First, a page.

Police are still searching the site of the blast for clues
Indian police are examining CCTV footage as they continue their investigation into Saturday's deadly blast in the western city of Pune.
At least nine people were killed and 57 others injured in the attack at a restaurant popular with tourists.
The bombing is the first major strike of its kind in India since the deadly Mumbai attacks in November 2008.
Meanwhile, Indian officials dismissed calls for upcoming talks with Pakistan to be suspended.
On Sunday Hindu nationalist leaders urged the government to call off talks scheduled for 25 February.
The blast came a day after India and Pakistan agreed to meet for the talks in Delhi - their first formal negotiations since the Mumbai attacks.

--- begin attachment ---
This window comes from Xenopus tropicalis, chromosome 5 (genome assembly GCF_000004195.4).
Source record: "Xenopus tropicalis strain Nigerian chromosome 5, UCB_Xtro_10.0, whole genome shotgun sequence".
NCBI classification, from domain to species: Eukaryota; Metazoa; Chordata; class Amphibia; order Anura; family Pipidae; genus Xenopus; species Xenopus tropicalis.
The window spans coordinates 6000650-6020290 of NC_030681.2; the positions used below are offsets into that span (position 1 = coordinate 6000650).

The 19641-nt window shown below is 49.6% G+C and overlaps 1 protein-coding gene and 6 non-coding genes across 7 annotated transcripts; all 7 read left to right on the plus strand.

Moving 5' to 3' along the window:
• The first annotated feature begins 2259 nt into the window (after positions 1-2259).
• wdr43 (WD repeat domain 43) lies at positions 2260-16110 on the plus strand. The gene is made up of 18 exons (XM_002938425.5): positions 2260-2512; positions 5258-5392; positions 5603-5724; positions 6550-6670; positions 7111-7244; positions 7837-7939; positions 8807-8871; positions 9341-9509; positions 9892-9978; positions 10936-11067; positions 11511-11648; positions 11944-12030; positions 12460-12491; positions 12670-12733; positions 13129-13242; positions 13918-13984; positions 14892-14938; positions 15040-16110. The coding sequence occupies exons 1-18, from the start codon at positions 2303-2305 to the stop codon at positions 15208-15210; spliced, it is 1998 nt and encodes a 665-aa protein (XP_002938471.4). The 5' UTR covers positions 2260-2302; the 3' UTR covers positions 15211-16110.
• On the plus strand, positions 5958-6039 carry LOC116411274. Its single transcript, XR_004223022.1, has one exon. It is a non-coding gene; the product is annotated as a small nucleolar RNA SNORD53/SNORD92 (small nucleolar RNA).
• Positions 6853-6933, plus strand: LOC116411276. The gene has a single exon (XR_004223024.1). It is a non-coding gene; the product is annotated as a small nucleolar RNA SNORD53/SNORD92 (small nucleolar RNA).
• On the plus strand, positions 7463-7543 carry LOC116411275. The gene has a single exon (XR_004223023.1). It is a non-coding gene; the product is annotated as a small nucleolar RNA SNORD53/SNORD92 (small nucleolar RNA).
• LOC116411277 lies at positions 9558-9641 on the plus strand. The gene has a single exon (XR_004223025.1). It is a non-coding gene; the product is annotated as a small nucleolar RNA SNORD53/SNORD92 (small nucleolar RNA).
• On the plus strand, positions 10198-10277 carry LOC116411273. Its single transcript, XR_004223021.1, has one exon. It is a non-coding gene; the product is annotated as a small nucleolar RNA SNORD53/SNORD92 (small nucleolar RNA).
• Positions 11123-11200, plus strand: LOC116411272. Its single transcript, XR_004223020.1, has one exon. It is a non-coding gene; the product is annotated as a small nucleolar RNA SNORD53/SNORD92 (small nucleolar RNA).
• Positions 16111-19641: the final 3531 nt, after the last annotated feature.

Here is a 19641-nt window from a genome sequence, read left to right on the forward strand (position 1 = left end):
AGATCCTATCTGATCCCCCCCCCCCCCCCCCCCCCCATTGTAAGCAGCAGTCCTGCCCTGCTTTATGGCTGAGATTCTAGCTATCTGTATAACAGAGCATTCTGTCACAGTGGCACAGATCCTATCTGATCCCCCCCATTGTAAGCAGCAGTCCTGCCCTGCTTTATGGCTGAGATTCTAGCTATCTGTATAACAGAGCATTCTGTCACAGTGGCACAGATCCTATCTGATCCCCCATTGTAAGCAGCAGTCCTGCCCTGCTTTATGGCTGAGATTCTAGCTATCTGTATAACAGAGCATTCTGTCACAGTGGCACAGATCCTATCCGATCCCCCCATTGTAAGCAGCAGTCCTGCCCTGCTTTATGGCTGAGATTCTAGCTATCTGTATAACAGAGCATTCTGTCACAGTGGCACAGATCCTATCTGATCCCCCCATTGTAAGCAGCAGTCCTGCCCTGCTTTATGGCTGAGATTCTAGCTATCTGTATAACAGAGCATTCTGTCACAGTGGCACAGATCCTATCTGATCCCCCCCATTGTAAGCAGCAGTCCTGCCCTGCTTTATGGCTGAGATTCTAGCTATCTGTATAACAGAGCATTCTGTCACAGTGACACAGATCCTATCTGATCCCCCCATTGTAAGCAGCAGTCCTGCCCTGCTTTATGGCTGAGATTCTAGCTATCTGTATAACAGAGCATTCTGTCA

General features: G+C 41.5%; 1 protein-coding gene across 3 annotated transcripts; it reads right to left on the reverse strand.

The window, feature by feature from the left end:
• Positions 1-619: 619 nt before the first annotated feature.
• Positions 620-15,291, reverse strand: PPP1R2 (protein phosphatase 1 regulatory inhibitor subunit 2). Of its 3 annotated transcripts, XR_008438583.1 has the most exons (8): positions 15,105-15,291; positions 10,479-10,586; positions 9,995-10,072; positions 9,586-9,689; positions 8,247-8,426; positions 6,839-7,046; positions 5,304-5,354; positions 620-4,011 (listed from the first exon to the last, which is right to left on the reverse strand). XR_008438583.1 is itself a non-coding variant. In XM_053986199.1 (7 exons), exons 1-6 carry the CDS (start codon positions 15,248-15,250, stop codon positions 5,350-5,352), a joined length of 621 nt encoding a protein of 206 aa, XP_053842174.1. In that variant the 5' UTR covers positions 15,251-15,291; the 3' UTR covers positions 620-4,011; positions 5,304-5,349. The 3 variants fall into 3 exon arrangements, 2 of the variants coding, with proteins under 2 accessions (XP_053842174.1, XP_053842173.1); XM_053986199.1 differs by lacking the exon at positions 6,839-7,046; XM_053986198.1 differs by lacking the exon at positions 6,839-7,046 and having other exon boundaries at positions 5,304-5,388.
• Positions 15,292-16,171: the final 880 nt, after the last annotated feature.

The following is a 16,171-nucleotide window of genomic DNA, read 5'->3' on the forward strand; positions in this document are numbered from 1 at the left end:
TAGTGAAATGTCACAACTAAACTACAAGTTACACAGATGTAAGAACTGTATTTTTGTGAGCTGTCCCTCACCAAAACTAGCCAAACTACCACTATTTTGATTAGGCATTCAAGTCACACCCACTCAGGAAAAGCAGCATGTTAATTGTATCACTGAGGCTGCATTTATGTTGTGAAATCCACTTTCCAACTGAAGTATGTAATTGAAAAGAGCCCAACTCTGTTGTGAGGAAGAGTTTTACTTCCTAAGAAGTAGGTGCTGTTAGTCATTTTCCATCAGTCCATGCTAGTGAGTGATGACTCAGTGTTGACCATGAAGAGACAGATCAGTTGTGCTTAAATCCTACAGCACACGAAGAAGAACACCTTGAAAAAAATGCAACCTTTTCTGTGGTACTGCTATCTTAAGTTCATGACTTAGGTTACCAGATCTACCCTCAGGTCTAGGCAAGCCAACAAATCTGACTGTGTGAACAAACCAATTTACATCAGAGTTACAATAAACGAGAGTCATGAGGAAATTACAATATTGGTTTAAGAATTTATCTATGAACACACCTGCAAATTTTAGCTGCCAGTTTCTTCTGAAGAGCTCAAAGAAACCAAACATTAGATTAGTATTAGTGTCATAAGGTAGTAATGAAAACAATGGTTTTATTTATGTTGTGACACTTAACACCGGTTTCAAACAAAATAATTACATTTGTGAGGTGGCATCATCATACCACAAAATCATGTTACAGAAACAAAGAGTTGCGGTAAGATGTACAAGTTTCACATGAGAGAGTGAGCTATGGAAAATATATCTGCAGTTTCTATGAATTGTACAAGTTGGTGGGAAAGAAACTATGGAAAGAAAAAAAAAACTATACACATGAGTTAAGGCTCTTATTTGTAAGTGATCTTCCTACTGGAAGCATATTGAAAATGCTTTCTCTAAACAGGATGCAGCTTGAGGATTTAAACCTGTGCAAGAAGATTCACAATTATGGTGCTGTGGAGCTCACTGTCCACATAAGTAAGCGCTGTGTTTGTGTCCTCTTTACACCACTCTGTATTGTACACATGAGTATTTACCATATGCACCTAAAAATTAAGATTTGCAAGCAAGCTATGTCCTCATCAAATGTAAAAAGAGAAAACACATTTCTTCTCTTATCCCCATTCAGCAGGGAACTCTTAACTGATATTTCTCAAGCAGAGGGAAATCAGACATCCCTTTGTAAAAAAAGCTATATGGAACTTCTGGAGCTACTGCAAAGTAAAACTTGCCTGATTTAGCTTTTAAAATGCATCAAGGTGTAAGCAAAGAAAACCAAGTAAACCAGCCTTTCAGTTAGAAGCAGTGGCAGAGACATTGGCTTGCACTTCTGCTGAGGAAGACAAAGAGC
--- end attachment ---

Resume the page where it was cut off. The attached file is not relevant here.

India blamed Lashkar-e-Taiba, a Pakistan-based militant organisation, for the attacks in which more than 170 people, including nine gunmen, died.
No conclusions could be drawn yet as to who was responsible for Saturday's blast, Indian Home Secretary GK Pillai was quoted by the Associated Press news agency as saying on Saturday.
Nobody has claimed responsibility for the Pune attack.
The explosion tore through the German Bakery restaurant, on North Main Road, at about 1900 local time (1330 GMT), when it was packed with diners.
Reports say an unattended package exploded when a waiter in the restaurant attempted to open it.
The German Bakery is near the Osho Ashram, a mystic centre popular with visitors to Pune.
The Chabad centre, run by the Jewish Orthodox Chabad-Lubavitch movement, whose members were targeted in the 2008 Mumbai attacks, is also in the area.
The Indian home ministry has advised all state governments to be on high alert.